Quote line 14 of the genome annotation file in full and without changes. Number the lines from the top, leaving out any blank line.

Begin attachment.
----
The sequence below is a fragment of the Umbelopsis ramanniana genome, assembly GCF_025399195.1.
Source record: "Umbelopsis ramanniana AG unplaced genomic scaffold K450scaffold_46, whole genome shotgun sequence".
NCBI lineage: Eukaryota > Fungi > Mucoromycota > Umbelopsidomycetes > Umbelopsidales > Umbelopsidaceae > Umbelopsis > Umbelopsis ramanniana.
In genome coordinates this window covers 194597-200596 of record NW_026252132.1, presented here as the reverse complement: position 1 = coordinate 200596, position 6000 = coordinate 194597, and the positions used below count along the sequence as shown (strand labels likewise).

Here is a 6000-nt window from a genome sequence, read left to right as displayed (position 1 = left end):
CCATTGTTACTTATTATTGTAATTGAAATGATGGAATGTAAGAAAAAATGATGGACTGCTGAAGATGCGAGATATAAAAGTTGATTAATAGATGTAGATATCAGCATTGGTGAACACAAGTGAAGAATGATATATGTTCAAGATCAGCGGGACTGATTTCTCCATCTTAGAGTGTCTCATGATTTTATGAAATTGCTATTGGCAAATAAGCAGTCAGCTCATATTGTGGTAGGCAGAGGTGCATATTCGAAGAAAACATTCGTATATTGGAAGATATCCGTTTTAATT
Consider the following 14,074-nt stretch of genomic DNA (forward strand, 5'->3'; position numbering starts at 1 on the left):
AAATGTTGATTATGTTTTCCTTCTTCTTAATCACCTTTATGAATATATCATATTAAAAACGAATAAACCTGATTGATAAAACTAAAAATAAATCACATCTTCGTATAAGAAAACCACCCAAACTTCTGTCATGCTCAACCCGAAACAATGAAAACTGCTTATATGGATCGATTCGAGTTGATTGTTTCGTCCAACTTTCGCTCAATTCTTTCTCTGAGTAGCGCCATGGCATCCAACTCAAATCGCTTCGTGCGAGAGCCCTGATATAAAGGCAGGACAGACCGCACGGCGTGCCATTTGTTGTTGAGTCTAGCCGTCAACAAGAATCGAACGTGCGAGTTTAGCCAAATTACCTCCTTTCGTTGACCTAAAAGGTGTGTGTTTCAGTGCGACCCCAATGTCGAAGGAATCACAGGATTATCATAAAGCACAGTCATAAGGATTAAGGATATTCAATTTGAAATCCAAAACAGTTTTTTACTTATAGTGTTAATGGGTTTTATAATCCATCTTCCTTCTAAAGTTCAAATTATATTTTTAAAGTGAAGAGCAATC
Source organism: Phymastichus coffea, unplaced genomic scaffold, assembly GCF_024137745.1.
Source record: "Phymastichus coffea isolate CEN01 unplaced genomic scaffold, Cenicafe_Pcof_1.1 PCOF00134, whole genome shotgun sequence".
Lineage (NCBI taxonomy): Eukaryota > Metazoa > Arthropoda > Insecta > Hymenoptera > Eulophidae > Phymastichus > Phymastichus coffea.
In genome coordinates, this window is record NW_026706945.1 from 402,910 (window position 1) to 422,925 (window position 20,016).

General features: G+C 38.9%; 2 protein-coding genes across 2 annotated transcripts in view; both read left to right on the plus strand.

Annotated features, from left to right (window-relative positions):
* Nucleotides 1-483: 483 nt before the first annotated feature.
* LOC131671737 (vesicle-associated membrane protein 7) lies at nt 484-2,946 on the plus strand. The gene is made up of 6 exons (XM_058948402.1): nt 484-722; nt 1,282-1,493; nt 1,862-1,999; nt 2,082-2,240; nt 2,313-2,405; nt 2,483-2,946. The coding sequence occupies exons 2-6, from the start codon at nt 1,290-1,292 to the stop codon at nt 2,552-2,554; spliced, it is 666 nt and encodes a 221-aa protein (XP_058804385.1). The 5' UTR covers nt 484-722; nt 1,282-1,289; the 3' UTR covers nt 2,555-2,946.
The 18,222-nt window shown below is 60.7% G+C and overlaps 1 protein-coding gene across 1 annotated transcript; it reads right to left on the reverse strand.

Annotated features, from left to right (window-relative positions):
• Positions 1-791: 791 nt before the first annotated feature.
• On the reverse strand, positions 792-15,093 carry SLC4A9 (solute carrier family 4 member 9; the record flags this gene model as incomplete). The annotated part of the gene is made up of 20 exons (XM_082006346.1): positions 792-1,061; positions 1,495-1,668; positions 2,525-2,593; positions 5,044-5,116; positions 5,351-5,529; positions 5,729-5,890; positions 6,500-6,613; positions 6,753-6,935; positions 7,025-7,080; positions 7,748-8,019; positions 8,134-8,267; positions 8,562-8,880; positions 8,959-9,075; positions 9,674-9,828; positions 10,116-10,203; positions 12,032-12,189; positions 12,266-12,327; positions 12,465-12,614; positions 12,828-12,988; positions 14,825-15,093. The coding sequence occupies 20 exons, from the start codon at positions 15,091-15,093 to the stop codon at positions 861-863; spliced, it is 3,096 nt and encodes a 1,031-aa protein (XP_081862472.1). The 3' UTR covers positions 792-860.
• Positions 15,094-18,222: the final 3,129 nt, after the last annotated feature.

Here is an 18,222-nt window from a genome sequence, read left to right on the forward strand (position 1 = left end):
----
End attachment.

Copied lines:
Annotated features, from left to right (window-relative positions):